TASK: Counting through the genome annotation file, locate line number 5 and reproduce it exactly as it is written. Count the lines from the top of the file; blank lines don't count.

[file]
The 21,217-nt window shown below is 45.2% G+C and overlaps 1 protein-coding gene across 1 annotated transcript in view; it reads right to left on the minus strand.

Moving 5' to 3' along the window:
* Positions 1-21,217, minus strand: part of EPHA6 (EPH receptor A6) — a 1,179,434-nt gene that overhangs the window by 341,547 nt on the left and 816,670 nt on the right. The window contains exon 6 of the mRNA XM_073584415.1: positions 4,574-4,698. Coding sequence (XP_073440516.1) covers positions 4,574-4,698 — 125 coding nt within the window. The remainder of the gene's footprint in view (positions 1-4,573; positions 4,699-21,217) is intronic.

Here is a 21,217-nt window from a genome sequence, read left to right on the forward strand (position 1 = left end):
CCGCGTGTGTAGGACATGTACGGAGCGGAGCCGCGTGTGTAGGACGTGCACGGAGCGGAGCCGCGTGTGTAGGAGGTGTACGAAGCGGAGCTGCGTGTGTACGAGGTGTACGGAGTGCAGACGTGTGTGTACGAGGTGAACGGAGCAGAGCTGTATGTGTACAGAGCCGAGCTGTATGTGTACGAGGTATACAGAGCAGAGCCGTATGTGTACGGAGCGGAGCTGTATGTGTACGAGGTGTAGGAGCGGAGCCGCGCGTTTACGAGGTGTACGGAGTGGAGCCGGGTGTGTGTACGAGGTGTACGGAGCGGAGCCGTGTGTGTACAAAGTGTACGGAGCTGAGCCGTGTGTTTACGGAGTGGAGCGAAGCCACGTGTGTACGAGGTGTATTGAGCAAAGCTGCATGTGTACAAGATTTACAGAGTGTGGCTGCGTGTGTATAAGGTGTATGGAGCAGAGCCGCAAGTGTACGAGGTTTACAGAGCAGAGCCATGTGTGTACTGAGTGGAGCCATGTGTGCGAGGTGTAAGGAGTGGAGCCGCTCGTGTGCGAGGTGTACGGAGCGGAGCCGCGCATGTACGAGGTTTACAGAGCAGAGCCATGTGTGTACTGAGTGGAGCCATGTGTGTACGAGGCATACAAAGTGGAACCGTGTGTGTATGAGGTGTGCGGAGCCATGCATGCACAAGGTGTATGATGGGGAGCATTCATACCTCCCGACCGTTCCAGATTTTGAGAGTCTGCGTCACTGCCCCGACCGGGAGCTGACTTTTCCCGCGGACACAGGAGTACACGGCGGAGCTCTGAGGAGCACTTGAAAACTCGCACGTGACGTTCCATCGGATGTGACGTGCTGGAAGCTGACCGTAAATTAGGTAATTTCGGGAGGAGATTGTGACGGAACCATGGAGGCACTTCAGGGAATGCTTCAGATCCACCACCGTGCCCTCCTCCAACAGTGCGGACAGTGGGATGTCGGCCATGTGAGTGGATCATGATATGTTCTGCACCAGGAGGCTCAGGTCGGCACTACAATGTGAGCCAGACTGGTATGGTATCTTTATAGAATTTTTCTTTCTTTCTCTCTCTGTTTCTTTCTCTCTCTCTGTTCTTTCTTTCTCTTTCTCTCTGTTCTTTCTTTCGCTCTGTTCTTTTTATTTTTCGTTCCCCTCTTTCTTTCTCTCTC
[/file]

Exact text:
CCGCGTGTGTAGGACATGTACGGAGCGGAGCCGCGTGTGTAGGACGTGCACGGAGCGGAGCCGCGTGTGTAGGAGGTGTACGAAGCGGAGCTGCGTGTGTACGAGGTGTACGGAGTGCAGACGTGTGTGTACGAGGTGAACGGAGCAGAGCTGTATGTGTACAGAGCCGAGCTGTATGTGTACGAGGTATACAGAGCAGAGCCGTATGTGTACGGAGCGGAGCTGTATGTGTACGAGGTGTAGGAGCGGAGCCGCGCGTTTACGAGGTGTACGGAGTGGAGCCGGGTGTGTGTACGAGGTGTACGGAGCGGAGCCGTGTGTGTACAAAGTGTACGGAGCTGAGCCGTGTGTTTACGGAGTGGAGCGAAGCCACGTGTGTACGAGGTGTATTGAGCAAAGCTGCATGTGTACAAGATTTACAGAGTGTGGCTGCGTGTGTATAAGGTGTATGGAGCAGAGCCGCAAGTGTACGAGGTTTACAGAGCAGAGCCATGTGTGTACTGAGTGGAGCCATGTGTGCGAGGTGTAAGGAGTGGAGCCGCTCGTGTGCGAGGTGTACGGAGCGGAGCCGCGCATGTACGAGGTTTACAGAGCAGAGCCATGTGTGTACTGAGTGGAGCCATGTGTGTACGAGGCATACAAAGTGGAACCGTGTGTGTATGAGGTGTGCGGAGCCATGCATGCACAAGGTGTATGATGGGGAGCATTCATACCTCCCGACCGTTCCAGATTTTGAGAGTCTGCGTCACTGCCCCGACCGGGAGCTGACTTTTCCCGCGGACACAGGAGTACACGGCGGAGCTCTGAGGAGCACTTGAAAACTCGCACGTGACGTTCCATCGGATGTGACGTGCTGGAAGCTGACCGTAAATTAGGTAATTTCGGGAGGAGATTGTGACGGAACCATGGAGGCACTTCAGGGAATGCTTCAGATCCACCACCGTGCCCTCCTCCAACAGTGCGGACAGTGGGATGTCGGCCATGTGAGTGGATCATGATATGTTCTGCACCAGGAGGCTCAGGTCGGCACTACAATGTGAGCCAGACTGGTATGGTATCTTTATAGAATTTTTCTTTCTTTCTCTCTCTGTTTCTTTCTCTCTCTCTGTTCTTTCTTTCTCTTTCTCTCTGTTCTTTCTTTCGCTCTGTTCTTTTTATTTTTCGTTCCCCTCTTTCTTTCTCTCTC